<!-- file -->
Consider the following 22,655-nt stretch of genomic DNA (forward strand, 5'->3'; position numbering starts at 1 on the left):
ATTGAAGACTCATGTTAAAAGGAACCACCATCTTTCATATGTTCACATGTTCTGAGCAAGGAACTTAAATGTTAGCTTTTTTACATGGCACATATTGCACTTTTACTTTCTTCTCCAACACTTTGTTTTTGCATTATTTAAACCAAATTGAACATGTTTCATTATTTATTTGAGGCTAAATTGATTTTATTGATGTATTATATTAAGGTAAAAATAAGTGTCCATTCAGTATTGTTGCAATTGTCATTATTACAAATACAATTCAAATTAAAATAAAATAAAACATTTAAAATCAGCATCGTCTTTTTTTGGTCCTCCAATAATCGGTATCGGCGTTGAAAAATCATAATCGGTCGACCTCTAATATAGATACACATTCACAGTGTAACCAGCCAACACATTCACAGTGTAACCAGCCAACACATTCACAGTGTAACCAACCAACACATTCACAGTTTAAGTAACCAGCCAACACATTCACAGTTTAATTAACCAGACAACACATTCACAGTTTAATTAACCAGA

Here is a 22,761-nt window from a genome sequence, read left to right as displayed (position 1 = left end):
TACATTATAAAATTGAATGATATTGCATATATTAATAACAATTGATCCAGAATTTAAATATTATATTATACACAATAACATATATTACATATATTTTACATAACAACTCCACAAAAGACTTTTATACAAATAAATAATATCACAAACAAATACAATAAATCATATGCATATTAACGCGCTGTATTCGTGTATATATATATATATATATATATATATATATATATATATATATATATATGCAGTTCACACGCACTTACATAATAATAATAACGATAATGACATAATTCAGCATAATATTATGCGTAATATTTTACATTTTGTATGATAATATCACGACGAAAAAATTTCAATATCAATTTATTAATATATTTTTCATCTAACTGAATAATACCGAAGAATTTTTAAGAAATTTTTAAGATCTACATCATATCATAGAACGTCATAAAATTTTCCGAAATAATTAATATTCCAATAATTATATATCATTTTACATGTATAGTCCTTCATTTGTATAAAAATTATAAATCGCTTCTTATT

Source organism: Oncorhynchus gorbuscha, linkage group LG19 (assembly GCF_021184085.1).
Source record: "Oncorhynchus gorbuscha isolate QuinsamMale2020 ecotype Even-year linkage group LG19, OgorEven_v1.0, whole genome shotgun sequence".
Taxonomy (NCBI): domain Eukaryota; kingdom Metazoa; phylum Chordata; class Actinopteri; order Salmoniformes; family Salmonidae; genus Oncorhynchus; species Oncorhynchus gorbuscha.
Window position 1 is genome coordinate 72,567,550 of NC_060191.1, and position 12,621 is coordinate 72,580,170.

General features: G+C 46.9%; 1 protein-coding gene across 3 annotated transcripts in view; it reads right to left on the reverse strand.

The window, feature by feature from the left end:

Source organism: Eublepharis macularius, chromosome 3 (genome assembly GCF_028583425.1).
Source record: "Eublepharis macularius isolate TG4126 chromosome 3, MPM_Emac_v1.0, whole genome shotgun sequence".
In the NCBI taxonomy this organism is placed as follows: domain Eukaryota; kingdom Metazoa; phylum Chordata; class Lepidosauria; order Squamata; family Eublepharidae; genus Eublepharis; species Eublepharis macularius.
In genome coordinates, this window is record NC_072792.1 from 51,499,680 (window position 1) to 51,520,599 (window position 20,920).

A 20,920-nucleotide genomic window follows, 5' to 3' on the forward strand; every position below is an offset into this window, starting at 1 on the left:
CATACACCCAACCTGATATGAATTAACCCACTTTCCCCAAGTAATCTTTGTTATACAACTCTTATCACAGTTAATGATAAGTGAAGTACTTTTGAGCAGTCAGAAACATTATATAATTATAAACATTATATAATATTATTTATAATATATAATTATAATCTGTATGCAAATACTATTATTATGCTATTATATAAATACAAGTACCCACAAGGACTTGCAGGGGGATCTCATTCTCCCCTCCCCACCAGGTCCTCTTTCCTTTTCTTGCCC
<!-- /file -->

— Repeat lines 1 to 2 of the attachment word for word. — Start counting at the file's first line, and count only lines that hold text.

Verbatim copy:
Consider the following 22,655-nt stretch of genomic DNA (forward strand, 5'->3'; position numbering starts at 1 on the left):
ATTGAAGACTCATGTTAAAAGGAACCACCATCTTTCATATGTTCACATGTTCTGAGCAAGGAACTTAAATGTTAGCTTTTTTACATGGCACATATTGCACTTTTACTTTCTTCTCCAACACTTTGTTTTTGCATTATTTAAACCAAATTGAACATGTTTCATTATTTATTTGAGGCTAAATTGATTTTATTGATGTATTATATTAAGGTAAAAATAAGTGTCCATTCAGTATTGTTGCAATTGTCATTATTACAAATACAATTCAAATTAAAATAAAATAAAACATTTAAAATCAGCATCGTCTTTTTTTGGTCCTCCAATAATCGGTATCGGCGTTGAAAAATCATAATCGGTCGACCTCTAATATAGATACACATTCACAGTGTAACCAGCCAACACATTCACAGTGTAACCAGCCAACACATTCACAGTGTAACCAACCAACACATTCACAGTTTAAGTAACCAGCCAACACATTCACAGTTTAATTAACCAGACAACACATTCACAGTTTAATTAACCAGA